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Food in Literature: Characters Eating in Story

2 min read

by Sarah Buhrman

One of the more interesting critiques I’ve gotten is that I have my characters eat too much. I find this interesting because, as a reader, I notice and love scenes where characters are eating. I also have found that food in literature is a big thing.

Food, Glorious Food

In Too Wyrd, the storyline goes on for over a week. The characters do a lot of running around and encounter some weird things. So, when they need to dig for details or process what’s happened, they stop for a bite.

This has a major basis in human sociology. We base major events around meals, either retroactively in celebration or remembrance, or as part of an entire day, evening or afternoon.

Weddings have receptions. Graduations have cake and often grilled meats. The Fourth of July, Christmas, Valentine’s Day, family reunions… the list goes on.

Food in Books

This happens in literature, as well. Who could forget the feasts that made up every single meal at Hogwarts? How many recipes are online trying to replicate lamas bread from the Lord of the Rings trilogy? What of the Mad Hatter’s tea party, or the infamous Turkish Delight in The Lion, the Witch and the Wardrobe? And let’s not forget the entire cookbook based on meals described in A Song of Ice and Fire series (aka, Game of Thrones).

Romances often feature foods with the woman indulging in a life-long dream of being a cook or baker. Like Water for Chocolate was literally published in installments with recipes. Even the classics – Emma, Moby Dick, The Great Gatsby, The Rum Diary by Hunter S Thompson – feature food within their pages.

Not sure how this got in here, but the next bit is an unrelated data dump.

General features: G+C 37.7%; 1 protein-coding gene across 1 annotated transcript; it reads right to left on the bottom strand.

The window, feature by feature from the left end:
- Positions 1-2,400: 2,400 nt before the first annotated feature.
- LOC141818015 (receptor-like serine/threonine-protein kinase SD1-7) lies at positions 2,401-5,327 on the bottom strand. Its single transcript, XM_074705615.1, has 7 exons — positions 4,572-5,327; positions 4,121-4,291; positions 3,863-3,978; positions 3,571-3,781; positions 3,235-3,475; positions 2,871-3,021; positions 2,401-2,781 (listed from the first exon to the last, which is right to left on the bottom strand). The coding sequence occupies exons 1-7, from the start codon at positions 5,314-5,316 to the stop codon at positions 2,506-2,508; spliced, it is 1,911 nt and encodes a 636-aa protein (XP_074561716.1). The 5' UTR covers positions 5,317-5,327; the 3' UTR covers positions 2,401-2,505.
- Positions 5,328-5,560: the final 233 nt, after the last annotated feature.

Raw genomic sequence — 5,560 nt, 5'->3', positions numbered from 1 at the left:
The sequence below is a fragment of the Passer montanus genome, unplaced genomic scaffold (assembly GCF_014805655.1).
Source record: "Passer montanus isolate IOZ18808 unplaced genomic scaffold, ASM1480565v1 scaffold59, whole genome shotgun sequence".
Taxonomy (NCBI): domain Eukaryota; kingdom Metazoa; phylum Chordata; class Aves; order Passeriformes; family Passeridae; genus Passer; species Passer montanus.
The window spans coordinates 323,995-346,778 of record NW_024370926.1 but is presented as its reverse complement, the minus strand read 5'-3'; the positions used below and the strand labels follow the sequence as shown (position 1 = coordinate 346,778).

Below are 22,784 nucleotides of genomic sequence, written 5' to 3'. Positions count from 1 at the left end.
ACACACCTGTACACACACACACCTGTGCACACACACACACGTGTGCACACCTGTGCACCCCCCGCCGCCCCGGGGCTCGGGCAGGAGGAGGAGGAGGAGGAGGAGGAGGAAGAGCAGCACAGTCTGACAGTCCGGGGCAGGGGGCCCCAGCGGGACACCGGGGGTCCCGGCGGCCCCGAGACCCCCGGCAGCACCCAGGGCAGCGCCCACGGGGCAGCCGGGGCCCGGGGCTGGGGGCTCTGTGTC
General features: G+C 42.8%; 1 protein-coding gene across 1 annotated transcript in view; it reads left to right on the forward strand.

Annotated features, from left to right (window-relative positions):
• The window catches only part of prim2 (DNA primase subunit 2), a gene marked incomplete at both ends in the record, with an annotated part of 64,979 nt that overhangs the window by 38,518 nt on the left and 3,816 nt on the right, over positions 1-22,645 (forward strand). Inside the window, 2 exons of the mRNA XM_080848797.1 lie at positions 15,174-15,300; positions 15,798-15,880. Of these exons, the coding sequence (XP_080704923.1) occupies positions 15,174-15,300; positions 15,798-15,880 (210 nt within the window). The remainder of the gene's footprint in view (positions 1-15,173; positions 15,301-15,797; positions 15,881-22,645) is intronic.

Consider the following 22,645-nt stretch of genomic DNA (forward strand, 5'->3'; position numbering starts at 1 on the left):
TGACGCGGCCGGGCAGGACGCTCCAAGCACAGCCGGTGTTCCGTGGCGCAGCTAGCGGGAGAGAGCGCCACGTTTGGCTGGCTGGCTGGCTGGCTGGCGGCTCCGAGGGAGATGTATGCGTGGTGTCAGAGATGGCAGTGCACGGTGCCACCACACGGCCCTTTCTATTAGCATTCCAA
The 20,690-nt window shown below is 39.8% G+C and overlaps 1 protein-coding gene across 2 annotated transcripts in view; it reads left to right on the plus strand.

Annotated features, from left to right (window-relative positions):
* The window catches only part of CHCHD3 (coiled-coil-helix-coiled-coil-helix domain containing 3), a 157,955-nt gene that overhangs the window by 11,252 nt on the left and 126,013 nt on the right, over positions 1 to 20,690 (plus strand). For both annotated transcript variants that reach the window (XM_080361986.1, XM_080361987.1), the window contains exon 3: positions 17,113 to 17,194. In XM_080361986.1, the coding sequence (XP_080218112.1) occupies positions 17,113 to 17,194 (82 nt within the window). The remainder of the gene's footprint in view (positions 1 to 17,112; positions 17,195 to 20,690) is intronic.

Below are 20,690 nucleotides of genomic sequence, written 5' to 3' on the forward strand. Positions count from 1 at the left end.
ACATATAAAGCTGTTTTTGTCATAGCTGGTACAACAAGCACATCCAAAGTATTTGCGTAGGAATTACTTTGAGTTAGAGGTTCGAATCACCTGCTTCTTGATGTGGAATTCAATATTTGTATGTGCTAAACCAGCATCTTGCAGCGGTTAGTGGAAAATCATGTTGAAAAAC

Why Food Appeals

People sometimes just need to sit down and talk. It is natural to do so over a bite. Whether that is the tea and cakes featured in every parlor scene in historical romance, or a pizza eaten by the PI talking over the case with his partner, food makes sense.

Food also gives us insight into the personalities of the characters. One character avoids the sugary cakes because her mother is always harping about her weight. Another character eyes pepperoni with caution, wondering if his stress-induced heartburn will flare up. Siblings fight over whose green bean casserole should win the coveted spot in the holiday feast.

There’s the cultural aspects, as well. The third-generation Mexican-American can barely speak Spanish, but treasures the tamale recipe passed down from her abuela. An old Jewish man with no family cries silent tears over a secret delivery of Matzah balls during Passover.

These are the moments that food brings us – memories and human connection. So, eat on, my fellow readers.

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